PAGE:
HH 280 made for a nice venue. Don't knock the view: those sculptures are worth a small fortune.

HH 280 made for a nice venue. Don’t knock the view: those sculptures are worth a small fortune.


At one point the awards were coming so fast and furious that our camera shutters could not keep up with the action.

We professors look forward to this event because it embodies a basic principle we think is worth upholding: give credit where credit is due, and when a lot of credit is due, give money. We spend too much of our time critiquing our students’ performances. It’s nice for us to bask in the reflected warmth of writing that demands only praise. It’s one of the times when we know that we have either done a good job teaching or at least got out of the way of good learning.


Everybody who was anybody attended.

As always, the English department staff was on hand to ensure smooth sailing, documentation, and hospitality.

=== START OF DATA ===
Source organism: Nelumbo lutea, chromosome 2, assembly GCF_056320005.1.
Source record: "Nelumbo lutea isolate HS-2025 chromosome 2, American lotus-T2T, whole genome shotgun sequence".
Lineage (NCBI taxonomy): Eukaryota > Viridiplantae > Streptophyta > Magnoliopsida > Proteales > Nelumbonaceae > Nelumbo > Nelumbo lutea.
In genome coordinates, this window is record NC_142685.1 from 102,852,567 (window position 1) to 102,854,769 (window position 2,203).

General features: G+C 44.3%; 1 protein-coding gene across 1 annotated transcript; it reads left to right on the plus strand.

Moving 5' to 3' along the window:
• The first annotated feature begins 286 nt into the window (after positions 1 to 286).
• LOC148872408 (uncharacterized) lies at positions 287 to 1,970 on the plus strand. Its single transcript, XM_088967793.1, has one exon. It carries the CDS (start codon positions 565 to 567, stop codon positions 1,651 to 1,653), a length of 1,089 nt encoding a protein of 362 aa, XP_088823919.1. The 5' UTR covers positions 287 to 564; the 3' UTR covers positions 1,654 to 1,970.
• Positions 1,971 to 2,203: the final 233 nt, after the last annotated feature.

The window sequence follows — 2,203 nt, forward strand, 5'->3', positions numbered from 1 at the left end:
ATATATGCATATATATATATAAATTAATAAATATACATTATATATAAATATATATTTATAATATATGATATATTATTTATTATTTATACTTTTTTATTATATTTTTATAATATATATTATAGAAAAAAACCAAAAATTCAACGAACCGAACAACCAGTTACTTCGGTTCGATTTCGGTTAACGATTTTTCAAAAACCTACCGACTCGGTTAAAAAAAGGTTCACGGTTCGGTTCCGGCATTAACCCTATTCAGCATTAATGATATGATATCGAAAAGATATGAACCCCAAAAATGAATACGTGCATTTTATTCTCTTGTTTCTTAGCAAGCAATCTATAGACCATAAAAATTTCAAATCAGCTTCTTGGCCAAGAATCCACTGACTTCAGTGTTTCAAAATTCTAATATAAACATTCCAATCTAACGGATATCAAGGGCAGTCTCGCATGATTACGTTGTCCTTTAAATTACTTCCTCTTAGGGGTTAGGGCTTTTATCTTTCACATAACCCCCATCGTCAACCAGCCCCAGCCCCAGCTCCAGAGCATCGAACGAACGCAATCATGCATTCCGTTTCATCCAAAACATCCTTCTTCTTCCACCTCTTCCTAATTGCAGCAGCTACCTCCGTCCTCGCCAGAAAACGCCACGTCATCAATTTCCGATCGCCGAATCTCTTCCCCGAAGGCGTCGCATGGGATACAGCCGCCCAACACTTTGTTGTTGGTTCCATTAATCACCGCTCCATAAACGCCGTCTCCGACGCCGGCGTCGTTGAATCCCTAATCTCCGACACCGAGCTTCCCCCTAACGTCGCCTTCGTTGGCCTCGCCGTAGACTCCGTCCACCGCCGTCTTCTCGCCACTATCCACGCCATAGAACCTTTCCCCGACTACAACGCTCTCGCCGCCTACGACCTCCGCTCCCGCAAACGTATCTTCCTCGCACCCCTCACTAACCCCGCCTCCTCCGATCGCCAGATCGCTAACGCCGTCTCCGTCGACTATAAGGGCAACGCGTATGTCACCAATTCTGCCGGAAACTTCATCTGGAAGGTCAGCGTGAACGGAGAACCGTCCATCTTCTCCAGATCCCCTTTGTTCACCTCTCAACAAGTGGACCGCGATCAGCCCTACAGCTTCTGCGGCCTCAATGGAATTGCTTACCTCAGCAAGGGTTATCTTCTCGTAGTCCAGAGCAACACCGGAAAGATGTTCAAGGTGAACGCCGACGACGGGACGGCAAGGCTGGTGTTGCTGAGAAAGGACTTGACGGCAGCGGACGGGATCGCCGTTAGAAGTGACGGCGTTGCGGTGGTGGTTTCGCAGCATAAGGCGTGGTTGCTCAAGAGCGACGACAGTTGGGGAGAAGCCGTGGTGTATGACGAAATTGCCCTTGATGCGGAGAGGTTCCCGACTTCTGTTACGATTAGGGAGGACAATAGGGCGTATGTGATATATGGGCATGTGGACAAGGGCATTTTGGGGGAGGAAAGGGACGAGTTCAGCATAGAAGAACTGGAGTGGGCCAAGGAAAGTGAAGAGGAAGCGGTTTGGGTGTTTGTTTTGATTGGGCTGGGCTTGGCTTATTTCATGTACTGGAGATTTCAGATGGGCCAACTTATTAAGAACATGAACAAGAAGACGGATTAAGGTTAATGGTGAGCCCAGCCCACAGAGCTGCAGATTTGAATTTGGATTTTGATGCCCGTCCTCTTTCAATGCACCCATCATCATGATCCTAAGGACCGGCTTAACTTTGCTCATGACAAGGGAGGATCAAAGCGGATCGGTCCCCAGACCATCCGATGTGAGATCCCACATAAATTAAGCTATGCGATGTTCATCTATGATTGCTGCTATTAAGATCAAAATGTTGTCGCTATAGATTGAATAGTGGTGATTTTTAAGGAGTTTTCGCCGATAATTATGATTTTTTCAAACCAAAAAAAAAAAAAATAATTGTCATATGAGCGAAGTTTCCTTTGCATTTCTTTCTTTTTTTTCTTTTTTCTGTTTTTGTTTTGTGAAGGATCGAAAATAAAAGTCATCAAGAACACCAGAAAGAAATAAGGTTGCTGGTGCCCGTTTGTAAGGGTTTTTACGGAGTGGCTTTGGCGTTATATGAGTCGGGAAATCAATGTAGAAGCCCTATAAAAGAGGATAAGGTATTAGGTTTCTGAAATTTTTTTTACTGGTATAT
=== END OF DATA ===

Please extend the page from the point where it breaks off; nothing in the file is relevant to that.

Undergraduate studies coordinator Jennifer Crane frames a shot.


Spinach dip was there. Were you?

The winners of this year’s Englies:

Academic Awards (Undergraduate)
The ENGL 251A Special Prize Exam Award: Kathleen Moritz
The Hibbard Prize for Shakespeare: Nicole Kuiper
The Canadian Literature Prize: Ralph Neill
The Dugan Prize in Literature: Alana Rigby
The Dugan Prize in Rhetoric and Professional Writing: Alana Rigby
The Co-op Work Report Award: Lindsay Kroes
The History and Theory of Rhetoric Award: Sarah Rodrigues; 
Runner-up: Aaron Hernandez
The Rhetoric and Professional Writing Award: Pravneet Bilkhu; 
Runner-up: Matt Mendonca
Academic Awards (Graduate)
The Beltz Essay Prize, MA: Hari KC
The Beltz Essay Prize, PhD: Sarah Gibbons
Creative Writing Awards